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At the moment Sauchie Tower is only open for special guided tours during Scottish Archaeology Month and Doors Open Days each year in September.
The Tower Trail takes you on a tour of Clackmannanshire's four medieval towers and manor house. Information panels are available at all five sites and you can also download the information leaflet from the Tower Trail page.
Sauchie Tower was built between 1430 and 1440 by Sir James Schaw, who came from Greenock to marry Mary de Annand, co-heiress of Sauchie. James Schaw was ‘Comptroller to the King’, the Schaws were one of the most influential families in medieval Scotland and were governors of Stirling Castle until the reign of James IV. There may have been an earlier building on the site before the present tower was built, though no evidence for this has been found so far. Sauchie Tower is comparable to the secondary wing of nearby Clackmannan Tower and has been changed very little since it was built.
The tower is built of pink sandstone ashlar blocks, pinned with oyster shells. It measures 11.5m by 10.3m externally, with walls 1.6 - 2.0m thick, except for the west wall, which is over 3m thick and contains mural chambers on the first three levels. Externally the tower is very plain but internally it is much more elaborate, with ornate fireplaces, window recesses with bench seating, smaller rooms for family privacy and domestic comfort. There are now four storeys but the ground floor was once split into two levels and there were probably attic chambers in the roof.
The main entrance is at ground floor level in the west wall. A flagged path led into the entrance passage, which was fitted for both outer and inner doors. Access to all floors is gained from there into a circular, turnpike stair in the north-west corner. Opposite this is a small guard- or porter-chamber.
There is a well in the ground floor room, which may have been used as a store or animal shelter in its later history. There was a chamber at entresol level, then at first floor level is the main hall. It has a floor of sandstone flags and a large fireplace with a massive lintel and elaborately moulded jambs. In the west wall a very large recessed window with the remains of a grille leads to a private chamber which may have been wood-panelled. The floors at second and third storey levels have not survived, probably casualties of the fire which is thought to have gutted the tower in the 1750s.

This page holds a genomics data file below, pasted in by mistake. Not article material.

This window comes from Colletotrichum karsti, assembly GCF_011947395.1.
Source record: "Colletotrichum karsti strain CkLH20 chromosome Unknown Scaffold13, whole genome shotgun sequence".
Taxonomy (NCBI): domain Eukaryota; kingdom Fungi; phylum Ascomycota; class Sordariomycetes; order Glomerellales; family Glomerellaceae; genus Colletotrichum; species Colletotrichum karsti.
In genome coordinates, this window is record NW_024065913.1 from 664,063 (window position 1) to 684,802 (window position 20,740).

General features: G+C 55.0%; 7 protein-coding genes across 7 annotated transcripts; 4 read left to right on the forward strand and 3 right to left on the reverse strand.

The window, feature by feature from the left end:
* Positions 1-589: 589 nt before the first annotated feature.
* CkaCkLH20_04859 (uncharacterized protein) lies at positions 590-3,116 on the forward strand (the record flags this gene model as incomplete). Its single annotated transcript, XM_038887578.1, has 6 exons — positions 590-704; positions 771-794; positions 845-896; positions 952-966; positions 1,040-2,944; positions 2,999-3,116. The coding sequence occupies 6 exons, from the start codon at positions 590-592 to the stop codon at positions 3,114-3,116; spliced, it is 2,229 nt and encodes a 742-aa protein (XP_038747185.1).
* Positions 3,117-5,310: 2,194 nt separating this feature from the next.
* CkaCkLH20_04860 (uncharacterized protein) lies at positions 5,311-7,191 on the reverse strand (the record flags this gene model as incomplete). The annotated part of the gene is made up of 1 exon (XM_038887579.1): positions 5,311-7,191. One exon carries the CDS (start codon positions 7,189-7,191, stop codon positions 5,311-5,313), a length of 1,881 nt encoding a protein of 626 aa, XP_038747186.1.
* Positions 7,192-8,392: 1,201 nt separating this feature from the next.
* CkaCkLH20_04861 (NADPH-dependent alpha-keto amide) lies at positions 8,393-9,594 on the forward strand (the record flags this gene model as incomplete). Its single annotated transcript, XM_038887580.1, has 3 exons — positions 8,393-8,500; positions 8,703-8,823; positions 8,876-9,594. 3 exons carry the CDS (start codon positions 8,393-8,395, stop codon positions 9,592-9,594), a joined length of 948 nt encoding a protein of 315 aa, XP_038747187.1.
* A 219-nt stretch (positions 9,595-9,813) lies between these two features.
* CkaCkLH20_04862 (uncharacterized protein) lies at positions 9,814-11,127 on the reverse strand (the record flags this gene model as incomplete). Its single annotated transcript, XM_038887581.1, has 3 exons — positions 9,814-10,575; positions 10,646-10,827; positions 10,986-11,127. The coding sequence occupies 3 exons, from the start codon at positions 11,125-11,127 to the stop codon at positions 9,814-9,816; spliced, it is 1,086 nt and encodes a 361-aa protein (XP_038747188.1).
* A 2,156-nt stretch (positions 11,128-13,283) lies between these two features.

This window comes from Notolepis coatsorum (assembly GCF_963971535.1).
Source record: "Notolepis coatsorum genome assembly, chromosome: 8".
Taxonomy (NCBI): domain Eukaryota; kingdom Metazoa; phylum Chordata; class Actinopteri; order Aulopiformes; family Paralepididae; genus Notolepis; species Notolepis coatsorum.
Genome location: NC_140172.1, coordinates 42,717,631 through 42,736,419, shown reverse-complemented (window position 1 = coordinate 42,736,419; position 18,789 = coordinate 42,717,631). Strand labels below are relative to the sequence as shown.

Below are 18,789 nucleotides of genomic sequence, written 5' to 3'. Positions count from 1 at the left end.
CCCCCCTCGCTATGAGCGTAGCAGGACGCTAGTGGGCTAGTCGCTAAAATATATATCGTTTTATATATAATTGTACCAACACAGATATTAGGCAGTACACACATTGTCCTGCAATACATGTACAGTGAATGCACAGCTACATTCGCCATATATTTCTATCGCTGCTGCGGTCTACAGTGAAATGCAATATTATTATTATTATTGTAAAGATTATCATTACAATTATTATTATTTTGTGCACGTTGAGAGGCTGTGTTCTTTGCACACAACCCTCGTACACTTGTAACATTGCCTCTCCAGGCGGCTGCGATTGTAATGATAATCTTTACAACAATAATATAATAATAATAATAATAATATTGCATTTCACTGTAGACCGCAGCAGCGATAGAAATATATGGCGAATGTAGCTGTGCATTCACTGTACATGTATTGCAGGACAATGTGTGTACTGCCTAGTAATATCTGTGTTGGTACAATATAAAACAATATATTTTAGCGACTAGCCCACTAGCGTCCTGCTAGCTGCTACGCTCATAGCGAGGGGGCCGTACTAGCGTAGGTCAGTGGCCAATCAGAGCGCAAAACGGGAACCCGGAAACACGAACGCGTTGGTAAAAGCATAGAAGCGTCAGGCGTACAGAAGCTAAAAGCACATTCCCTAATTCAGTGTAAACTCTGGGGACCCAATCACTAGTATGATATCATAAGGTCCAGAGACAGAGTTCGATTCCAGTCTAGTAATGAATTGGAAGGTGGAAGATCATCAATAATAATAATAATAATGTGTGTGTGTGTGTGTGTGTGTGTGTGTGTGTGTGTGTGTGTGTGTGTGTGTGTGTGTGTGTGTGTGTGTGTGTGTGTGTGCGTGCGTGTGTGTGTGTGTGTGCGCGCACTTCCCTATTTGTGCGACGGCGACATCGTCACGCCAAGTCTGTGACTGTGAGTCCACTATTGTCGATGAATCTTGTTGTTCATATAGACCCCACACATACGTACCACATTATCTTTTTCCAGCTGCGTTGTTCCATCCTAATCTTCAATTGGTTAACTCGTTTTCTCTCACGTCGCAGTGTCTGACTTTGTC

The wall heads are quite intact, with a broad parapet walk with bartizans (small corner turrets) resting on four continuous corbel courses. Several courses of the outer wall of the parapet are, however, missing. At the top of the stairs is an unusual hexagonal cap-house with an intact pyramidal roof.
In 1529 Alexander Schaw was granted the hereditary post of Master of the King’s Wine-Cellar. The family was apparently allowed to use three covered golden cups on its coat of arms as a recognition of this honour. The post was reconfirmed on his grandson by James VI. Another Alexander Schaw became heir to the Sauchie estate in 1623 and was knighted in 1633 by Charles I during his tour of Scotland.
The tower was once enclosed by an inner courtyard wall, still visible to the north of the tower and c 25m to the west, protected by a ditch. There may also have been an outer courtyard wall.
The west courtyard wall, and perhaps part of a medieval west range, were re-used as the ground floor of a mansion house. Old Sauchie House appears to have been a fine laird’s house somewhat typical of the early 17th century, when tower houses had gone out of fashion. It was two storeys high, with a vaulted ground floor divided into three chambers. The main access to the first floor was via an external staircase in the centre of the east wall, with an elaborate entrance porch over the door.
There were three carved, pedimented dormers on each side of the house. The pediments on the east side were all elaborately carved with details which suggest that the house was created in 1631 by adapting and restoring an existing medieval structure. The person most likely to have done this and whose initials were carved over the entrance, was Alexander Schaw, soon to be knighted by Charles I.
The Sauchie estate passed to another branch of the Schaw family, who c1700 built the mansion of Schawpark, and then in 1752 by the marriage of a daughter, Marion Schaw, to the Cathcart family. Old Sauchie House was still occupied, probably by tenants, until it was demolished around 1930. Schawpark was sold to the earls of Mansfield in 1826 and was eventually demolished in 1961. Sauchie Tower is now the only survivor of the three residences of the Schaw family.
Evidence from excavations in and around Sauchie Tower suggests that it was still used until the mid-18th century, perhaps for occasional visits and parties. After the fire, the ground floor was probably used as a store, while during the later 18th and 19th centuries sheds were built around it, perhaps as animal shelters.